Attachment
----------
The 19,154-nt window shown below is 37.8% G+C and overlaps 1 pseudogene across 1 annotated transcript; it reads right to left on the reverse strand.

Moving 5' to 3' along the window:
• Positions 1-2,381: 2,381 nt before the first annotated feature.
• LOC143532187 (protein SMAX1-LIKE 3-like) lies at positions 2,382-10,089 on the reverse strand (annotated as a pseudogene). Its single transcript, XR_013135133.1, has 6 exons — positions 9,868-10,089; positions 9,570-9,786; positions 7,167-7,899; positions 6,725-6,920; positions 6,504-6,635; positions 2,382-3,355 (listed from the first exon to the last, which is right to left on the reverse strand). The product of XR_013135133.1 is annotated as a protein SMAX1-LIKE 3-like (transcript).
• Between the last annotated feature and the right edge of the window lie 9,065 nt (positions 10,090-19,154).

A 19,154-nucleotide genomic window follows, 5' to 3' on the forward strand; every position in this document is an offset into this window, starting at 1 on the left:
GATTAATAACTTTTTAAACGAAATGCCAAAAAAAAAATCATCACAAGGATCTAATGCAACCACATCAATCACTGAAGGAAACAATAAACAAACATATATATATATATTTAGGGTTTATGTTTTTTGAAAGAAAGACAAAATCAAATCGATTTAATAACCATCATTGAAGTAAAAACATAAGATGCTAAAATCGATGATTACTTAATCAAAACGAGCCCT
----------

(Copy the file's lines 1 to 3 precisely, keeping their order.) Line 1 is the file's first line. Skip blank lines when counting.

The 19,154-nt window shown below is 37.8% G+C and overlaps 1 pseudogene across 1 annotated transcript; it reads right to left on the reverse strand.

Moving 5' to 3' along the window:
• Positions 1-2,381: 2,381 nt before the first annotated feature.